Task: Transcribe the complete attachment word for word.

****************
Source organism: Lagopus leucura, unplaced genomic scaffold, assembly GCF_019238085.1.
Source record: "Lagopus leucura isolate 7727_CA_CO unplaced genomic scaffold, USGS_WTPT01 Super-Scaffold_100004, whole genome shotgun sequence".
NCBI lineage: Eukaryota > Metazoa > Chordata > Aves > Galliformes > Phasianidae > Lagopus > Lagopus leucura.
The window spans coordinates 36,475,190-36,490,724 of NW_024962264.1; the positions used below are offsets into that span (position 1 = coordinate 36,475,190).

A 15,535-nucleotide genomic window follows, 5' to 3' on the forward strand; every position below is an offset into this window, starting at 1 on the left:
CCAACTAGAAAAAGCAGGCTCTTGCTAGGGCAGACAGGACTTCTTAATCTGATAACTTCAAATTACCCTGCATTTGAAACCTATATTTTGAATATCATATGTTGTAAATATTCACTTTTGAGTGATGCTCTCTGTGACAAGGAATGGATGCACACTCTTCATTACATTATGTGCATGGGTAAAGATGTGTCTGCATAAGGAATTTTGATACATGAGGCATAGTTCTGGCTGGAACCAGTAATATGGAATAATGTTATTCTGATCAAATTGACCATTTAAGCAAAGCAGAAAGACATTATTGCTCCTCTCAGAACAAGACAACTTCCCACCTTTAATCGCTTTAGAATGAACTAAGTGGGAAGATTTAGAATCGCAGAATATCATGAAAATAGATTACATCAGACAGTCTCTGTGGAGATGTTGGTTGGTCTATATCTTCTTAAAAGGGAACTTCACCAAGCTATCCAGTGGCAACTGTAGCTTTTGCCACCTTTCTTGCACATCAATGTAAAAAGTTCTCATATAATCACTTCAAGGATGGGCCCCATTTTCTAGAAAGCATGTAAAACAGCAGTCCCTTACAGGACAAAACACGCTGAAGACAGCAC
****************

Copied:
Source organism: Lagopus leucura, unplaced genomic scaffold, assembly GCF_019238085.1.
Source record: "Lagopus leucura isolate 7727_CA_CO unplaced genomic scaffold, USGS_WTPT01 Super-Scaffold_100004, whole genome shotgun sequence".
NCBI lineage: Eukaryota > Metazoa > Chordata > Aves > Galliformes > Phasianidae > Lagopus > Lagopus leucura.
The window spans coordinates 36,475,190-36,490,724 of NW_024962264.1; the positions used below are offsets into that span (position 1 = coordinate 36,475,190).

A 15,535-nucleotide genomic window follows, 5' to 3' on the forward strand; every position below is an offset into this window, starting at 1 on the left:
CCAACTAGAAAAAGCAGGCTCTTGCTAGGGCAGACAGGACTTCTTAATCTGATAACTTCAAATTACCCTGCATTTGAAACCTATATTTTGAATATCATATGTTGTAAATATTCACTTTTGAGTGATGCTCTCTGTGACAAGGAATGGATGCACACTCTTCATTACATTATGTGCATGGGTAAAGATGTGTCTGCATAAGGAATTTTGATACATGAGGCATAGTTCTGGCTGGAACCAGTAATATGGAATAATGTTATTCTGATCAAATTGACCATTTAAGCAAAGCAGAAAGACATTATTGCTCCTCTCAGAACAAGACAACTTCCCACCTTTAATCGCTTTAGAATGAACTAAGTGGGAAGATTTAGAATCGCAGAATATCATGAAAATAGATTACATCAGACAGTCTCTGTGGAGATGTTGGTTGGTCTATATCTTCTTAAAAGGGAACTTCACCAAGCTATCCAGTGGCAACTGTAGCTTTTGCCACCTTTCTTGCACATCAATGTAAAAAGTTCTCATATAATCACTTCAAGGATGGGCCCCATTTTCTAGAAAGCATGTAAAACAGCAGTCCCTTACAGGACAAAACACGCTGAAGACAGCAC